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Static Program Analysis [pdf] (au.dk)
73 points by ingve 6 months ago | hide | past | web | favorite | 14 comments



I haven't read it (it's on my list), but I'll pass along a recommendation by someone well suited to know: https://twitter.com/johnregehr/status/1037098838752784384


I've a PhD in static analysis. I only glanced at the table of contents but it's really great. This is exactly the important stuff to cover if you're learning about static analysis, want to build a static analyzer, etc. The only thing it doesn't cover is SSA form, which I think is fine: if you get the fundamentals in this book, then SSA will be easy to learn.

[Also, I remember reading the author's paper on Type analysis in JS: https://cs.au.dk/~amoeller/papers/tajs/paper.pdf, and remember it being really good.)


This is the same document the original post links to :)


Yes, I should've said that. I meant "this isn't some random link posted to HN, it is well regarded."


Can someone knowledgeable summarize the current state of Program Analysis state-of-the-art?

Do we know how to do context sensitive / intra procedural analysis and scale it to millions of lines of code ?


I co-created one of the commercial program analysis tools used by many large customers on millions line of code. I have been out of this for a while but track what is going on every now and then. Our analysis was context-sensitive and inter-procedural (this is probably what you meant to ask about as intra-procedural analysis means "within one function/procedure" and I cannot imagine having a function with millions line of code).

First of all: real bugs and security vulnerabilities can can be found and were found with these kind of tools. But state explosion is real. To deal with enormous computational complexity of sound program analysis, corners must be cut. Program analysis is usually defined as sound (i.e. all warnings you get are about real bugs, i.e. no false positives) or safe (if there is a bug, it is found, i.e. no false negatives). You can make analysis sound but it will not be safe, or you can make analysis safe, but it will not be sound. Both extremes are useless, because in the former case you end up with very few warnings (if any) that are definitely real, but you miss a lot of interesting cases, in the latter case you are inundated with a huge number of warnings the vast majority of which are false positives.

All commercial tools and most open source tools that I know are neither safe nor sound but try to hit the sweet spot to be useful.

I believe most progress in program analysis is done by migrating to safer languages (Rust) and runtimes (Java, Go) over time, where different aspects are eliminated or mitigated, like memory leaks with GC or deadlocks with co-routines in Go or message passing in Erlang. Proliferation of IDEs and ubuquity of lightweight static analysis tool (lint-like) during the development also helps.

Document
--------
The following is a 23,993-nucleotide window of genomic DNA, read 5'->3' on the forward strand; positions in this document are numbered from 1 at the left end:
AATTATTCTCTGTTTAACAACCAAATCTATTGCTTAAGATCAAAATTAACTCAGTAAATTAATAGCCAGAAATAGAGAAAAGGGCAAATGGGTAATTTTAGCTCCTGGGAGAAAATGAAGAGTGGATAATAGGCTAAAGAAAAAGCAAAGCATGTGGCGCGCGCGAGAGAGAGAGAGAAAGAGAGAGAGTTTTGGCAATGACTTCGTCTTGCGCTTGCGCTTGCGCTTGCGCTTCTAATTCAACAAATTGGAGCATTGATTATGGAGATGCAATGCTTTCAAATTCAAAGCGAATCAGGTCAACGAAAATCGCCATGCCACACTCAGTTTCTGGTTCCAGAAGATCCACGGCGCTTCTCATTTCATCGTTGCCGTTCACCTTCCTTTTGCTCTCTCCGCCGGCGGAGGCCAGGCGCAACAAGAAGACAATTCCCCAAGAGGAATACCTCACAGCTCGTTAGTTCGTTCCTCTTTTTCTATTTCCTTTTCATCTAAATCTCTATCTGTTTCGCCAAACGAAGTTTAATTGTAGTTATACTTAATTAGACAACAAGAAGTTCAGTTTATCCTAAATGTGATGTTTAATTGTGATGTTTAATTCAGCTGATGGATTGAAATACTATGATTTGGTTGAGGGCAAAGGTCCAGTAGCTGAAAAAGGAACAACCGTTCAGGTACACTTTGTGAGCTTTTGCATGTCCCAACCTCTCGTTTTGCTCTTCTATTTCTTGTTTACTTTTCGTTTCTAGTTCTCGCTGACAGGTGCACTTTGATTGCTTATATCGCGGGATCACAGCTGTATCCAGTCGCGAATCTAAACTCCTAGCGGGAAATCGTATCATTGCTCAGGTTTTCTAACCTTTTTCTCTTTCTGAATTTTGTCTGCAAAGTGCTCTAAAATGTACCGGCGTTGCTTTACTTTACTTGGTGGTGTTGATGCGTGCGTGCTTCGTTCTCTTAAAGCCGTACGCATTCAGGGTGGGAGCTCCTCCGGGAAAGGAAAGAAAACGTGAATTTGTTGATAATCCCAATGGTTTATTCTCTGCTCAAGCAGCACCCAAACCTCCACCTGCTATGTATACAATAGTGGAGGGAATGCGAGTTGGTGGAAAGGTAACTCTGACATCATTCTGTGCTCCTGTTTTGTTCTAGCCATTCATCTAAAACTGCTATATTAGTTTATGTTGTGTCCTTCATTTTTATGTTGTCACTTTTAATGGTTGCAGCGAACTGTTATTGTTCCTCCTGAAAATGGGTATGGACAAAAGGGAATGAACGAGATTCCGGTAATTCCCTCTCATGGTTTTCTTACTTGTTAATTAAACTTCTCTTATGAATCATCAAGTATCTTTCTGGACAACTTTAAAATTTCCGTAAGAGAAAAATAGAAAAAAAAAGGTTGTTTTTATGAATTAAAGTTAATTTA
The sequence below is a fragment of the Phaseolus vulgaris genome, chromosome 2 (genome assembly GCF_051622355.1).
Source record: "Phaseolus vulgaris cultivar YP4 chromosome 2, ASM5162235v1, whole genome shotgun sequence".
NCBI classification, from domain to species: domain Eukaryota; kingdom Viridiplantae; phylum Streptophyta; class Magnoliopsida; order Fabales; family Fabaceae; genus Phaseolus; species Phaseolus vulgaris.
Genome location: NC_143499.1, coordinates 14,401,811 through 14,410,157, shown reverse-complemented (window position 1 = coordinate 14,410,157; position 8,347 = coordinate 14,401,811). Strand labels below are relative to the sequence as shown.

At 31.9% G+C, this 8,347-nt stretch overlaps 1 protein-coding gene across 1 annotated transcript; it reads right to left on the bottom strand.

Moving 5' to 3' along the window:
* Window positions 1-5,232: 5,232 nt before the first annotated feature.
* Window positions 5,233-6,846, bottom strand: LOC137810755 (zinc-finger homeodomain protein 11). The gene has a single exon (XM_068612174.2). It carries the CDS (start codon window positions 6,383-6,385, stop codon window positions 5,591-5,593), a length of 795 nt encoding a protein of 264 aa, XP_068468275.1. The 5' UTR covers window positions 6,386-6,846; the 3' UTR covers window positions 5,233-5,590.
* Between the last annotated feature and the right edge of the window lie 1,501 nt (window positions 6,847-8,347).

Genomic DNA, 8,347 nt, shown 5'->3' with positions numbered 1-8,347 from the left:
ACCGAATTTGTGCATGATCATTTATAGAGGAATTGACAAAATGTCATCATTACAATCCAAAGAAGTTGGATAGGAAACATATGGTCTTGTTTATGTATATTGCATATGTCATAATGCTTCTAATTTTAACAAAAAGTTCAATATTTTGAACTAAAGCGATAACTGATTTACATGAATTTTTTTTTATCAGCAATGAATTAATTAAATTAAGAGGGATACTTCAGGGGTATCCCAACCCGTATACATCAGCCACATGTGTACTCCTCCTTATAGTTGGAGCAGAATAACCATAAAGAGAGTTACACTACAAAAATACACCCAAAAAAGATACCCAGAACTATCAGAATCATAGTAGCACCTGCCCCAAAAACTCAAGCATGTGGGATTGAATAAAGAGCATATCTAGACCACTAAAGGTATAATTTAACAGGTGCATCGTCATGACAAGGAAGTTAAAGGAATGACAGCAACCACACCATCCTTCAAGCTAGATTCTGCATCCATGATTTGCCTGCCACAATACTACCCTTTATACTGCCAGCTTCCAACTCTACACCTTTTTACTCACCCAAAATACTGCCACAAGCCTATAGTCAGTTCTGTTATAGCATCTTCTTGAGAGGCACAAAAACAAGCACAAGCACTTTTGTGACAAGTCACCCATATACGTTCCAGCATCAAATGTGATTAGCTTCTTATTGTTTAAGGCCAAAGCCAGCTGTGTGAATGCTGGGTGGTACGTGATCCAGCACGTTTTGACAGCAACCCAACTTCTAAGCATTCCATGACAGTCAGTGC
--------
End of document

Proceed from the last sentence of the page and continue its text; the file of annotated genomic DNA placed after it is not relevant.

Many thanks for the reply. Yes i meant inter-procedural.

For a POC project, which (open source) library/framework would be a good starting point today?

We are focused on some deep analysis of some very specific pointer/array analysis. We can target either C/C++/Java. We have varying experience with compilers/JITs/builders.

(I have worked with WALA/Java 5yrs ago..)


These are very different languages. For C++ there are not too many open source b/c C++ is tough. There is cppcheck, but if you want to do something very custom, starting with clang may be an option. For java FindBugs/SpotBugs/HuntBugs was the most prominent some years ago. Also check: https://github.com/mre/awesome-static-analysis


This may be a rather intrusive question, so I don't really expect an answer, but how is the market for commercial static analysis tools?

I am asking because I was thinking about creating such tools myself in the future, preferably going commercial. But at the same time, when I look back at other developers I've known over the years, only about 10% of them used static analysis tools, and below 1% used commercial ones.


It is pretty tough. Typical customers of advanced static analysis tools are big-to-medium enterprises with huge legacy codebases and the sales model is typical enterprise with blockbuster orders and long sales cycle. Most suppliers were either bought by larger companies for whom this is either critical piece (like EDA software vendors) or another piece in a larger lineup of development tools (debuggers, dynamic analysis, ALM etc).

Pressure from improving IDE capabilities is also very real.

Your chances of success might be better with something lightweight, integrated with major IDEs and editors, very well polished and filling a specific niche.


I remember meeting a guy at a compiler conference who ran his compiler business. He said 90% of compiler companies had one customer paying all the bills.


Thanks! This is very valuable advice to me.


Yes, and in fact this can even be done incrementally and efficiently these days.

One example is the open source tool Infer, which we run on very large bodies of native and Java code at Facebook. http://fbinfer.com


Does Infer actually provide anything for C which you don't get from the clang analyzer, for instance? That wasn't clear when I tried it a while ago.




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